Travelers (Especially Men and Children), Beware: Urgent Warning from Scientists on TSA Machines’ Radiation
By Mary Theroux • Tuesday November 23, 2010 9:54 PM PDT • 15 Comments
Scientists are calling into question the research cited by—and commissioned by—government officials regarding the relative risks posed to travelers subjected to full body scanners’ radiation.
Independent scientists find the actual radiation exposure is 10 times TSA estimates, and argue that the health risks aren’t mathematically worth taking:
[Arizona State University, Tempe physics] Prof. Peter Rez explained to MSNBC that while the risk of getting a fatal cancer from the screening is minuscule, it’s about equal to the probability an airplane will get blown up by a terrorist. Either way, the professor argues, dead is dead.
“There is not a case to be made for deploying [the scanners] to prevent such a low probability event,” Rez says.
Meanwhile a group of scientists at the University of California, San Francisco, have sent a letter to Obama’s Science Czar John Holdren:
...to call your attention to our concerns about the potential serious health risks of the recently adopted whole body back scatter X-ray airport security scanners. This is an urgent situation as these X-ray scanners are rapidly being implemented. [emphasis added]
The scientists further detail their concerns for the health of:
- Older travelers > 65
- The female population especially sensitive to mutagenesis-provoking radiation leading to breast cancer.
- HIV and cancer patients
- Children and adolescents
- Pregnant women
- All men:
Because of the proximity of the testicles to skin, this tissue is at risk for sperm mutagenesis.
The scientists further warn:
...given the recent [underwear bomber incident], how do we know whether the manufacturer or TSA, seeking higher resolution, will scan the groin area more slowly leading to a much higher total dose?
In addition, the scientists believe white blood cells are at risk, and ask Dr. Holdren if the effects of the radiation on the cornea and thymus have been determined.
The scientists continue:
As longstanding UCSF scientists and physicians, we have witnessed critical errors in decisions that have seriously affected the health of thousands of people in the United States. These unfortunate errors were made because of the failure to recognize potential adverse outcomes of decisions made at the federal level. Crises create a sense of urgency that frequently leads to hasty decisions where unintended consequences are not recognized. Examples include the failure of the CDC to recognize the risk of blood transfusions in the early stages of the AIDS epidemic, approval of drugs and devices by the FDA without sufficient review, and improper standards set by the EPA, to name a few. Similarly, there has not been sufficient review of the intermediate and long-term effects of radiation exposure associated with airport scanners. There is good reason to believe that these scanners will increase the risk of cancer to children and other vulnerable populations. We are unanimous in believing that the potential health consequences need to be rigorously studied before these scanners are adopted. Modifications that reduce radiation exposure need to be explored as soon as possible.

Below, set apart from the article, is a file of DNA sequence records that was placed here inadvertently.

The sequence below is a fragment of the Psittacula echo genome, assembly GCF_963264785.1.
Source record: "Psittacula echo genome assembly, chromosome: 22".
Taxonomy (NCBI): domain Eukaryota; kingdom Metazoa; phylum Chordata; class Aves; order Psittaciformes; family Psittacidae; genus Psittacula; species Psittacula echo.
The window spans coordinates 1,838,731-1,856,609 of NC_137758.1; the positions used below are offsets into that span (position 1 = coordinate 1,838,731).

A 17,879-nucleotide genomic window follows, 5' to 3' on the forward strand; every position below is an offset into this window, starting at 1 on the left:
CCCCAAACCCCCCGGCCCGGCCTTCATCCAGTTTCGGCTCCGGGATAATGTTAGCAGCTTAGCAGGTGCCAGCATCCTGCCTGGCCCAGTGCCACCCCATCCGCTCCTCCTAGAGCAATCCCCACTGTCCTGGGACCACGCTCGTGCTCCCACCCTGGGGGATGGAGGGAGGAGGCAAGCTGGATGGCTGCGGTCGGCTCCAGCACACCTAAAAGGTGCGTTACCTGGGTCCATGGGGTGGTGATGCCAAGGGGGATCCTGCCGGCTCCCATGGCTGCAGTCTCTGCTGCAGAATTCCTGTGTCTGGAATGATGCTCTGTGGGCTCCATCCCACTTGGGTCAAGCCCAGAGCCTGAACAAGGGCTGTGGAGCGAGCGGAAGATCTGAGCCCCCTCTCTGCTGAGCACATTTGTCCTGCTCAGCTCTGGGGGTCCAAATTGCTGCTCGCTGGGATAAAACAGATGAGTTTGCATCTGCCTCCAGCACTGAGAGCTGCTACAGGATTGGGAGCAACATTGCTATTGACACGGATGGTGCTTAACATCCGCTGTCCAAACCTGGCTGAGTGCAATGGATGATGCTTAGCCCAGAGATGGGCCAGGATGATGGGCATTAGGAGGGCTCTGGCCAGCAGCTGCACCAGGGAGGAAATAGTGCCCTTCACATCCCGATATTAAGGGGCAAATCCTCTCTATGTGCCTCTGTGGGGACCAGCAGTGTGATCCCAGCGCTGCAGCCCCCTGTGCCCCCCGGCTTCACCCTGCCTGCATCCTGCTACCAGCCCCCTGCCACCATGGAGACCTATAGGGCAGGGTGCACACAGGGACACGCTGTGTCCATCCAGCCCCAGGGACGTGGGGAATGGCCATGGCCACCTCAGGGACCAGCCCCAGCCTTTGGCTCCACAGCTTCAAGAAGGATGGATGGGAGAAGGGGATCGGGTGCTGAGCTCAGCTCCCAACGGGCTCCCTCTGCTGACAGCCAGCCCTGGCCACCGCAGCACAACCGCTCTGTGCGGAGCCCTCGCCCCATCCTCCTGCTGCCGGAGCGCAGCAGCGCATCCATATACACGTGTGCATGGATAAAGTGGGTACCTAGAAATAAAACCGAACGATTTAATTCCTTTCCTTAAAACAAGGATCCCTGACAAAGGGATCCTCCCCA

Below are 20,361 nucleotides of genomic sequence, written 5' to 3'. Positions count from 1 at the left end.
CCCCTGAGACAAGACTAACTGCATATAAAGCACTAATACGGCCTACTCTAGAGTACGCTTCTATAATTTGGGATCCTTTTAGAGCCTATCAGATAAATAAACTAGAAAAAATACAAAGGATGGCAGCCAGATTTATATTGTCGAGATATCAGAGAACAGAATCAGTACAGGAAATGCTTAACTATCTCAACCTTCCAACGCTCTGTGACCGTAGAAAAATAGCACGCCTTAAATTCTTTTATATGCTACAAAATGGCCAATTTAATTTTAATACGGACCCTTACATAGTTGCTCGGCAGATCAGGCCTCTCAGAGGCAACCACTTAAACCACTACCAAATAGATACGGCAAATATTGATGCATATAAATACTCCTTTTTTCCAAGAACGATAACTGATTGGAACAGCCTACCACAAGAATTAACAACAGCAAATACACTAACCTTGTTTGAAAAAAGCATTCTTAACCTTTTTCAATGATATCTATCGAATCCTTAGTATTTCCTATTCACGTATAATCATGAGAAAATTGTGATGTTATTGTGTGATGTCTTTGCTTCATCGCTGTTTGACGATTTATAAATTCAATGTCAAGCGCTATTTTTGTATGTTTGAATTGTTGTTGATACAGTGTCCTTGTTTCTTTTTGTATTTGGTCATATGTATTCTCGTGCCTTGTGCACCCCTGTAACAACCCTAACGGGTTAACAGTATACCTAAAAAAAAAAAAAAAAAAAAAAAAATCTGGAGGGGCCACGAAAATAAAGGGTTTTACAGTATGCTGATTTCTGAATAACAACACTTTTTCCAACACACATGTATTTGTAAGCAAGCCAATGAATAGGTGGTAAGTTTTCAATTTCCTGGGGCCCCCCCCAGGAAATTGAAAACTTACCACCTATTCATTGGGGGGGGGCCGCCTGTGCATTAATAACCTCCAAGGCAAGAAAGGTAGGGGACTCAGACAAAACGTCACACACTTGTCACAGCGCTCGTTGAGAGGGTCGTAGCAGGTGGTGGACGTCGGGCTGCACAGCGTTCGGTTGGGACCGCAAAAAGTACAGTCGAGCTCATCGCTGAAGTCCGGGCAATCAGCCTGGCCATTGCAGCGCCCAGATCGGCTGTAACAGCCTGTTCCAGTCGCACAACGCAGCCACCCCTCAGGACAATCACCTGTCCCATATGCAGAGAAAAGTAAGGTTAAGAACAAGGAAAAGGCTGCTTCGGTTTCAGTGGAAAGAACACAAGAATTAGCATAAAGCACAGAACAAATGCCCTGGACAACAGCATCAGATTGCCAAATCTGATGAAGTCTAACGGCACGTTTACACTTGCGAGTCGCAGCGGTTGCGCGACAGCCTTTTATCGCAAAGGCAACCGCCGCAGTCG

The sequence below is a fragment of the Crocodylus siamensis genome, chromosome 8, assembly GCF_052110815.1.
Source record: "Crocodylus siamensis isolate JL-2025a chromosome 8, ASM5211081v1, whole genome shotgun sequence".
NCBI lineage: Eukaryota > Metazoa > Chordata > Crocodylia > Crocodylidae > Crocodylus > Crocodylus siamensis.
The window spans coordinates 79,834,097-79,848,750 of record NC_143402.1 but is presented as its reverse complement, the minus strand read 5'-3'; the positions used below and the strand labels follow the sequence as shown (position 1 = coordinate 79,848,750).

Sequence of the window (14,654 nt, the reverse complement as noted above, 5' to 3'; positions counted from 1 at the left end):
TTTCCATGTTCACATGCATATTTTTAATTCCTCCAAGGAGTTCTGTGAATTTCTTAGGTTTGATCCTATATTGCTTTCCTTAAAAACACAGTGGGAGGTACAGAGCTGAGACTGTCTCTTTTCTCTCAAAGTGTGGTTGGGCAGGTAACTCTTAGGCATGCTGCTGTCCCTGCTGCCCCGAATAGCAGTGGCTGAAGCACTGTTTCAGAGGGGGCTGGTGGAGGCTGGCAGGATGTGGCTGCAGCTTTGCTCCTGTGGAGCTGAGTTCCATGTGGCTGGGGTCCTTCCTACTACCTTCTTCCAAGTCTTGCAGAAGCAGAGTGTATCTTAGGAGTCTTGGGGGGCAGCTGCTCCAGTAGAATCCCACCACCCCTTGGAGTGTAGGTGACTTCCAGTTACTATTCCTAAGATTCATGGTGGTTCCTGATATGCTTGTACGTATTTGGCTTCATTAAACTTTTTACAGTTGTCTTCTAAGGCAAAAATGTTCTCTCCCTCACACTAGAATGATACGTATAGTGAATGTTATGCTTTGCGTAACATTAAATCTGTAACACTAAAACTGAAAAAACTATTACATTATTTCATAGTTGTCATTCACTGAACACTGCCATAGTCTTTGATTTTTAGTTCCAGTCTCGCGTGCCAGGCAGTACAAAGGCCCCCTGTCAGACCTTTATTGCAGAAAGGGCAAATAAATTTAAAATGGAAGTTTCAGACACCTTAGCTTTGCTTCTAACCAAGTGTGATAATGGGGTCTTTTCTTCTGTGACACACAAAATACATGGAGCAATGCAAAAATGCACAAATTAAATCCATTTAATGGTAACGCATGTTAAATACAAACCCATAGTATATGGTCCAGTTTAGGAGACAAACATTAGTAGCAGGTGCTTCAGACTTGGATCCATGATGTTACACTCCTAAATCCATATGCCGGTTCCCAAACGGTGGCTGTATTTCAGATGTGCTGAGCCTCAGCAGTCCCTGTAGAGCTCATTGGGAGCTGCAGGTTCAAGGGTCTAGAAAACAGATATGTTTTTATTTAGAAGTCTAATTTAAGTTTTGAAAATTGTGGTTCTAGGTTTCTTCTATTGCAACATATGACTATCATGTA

And the scientists rightly point out that the technology is highly susceptible to being made even more risky by its human operators. In addition to the warning to men, above:
Because this device can scan a human in a few seconds, the X-ray beam is very intense. Any glitch in power at any point in the hardware (or more importantly in software) that stops the device could cause an intense radiation dose to a single spot on the skin. Who will oversee problems with overall dose after repair or software problems?
The TSA is already complaining about resolution limitations; who will keep the manufacturers and/or TSA from just raising the dose, an easy way to improve signal-to-noise and get higher resolution?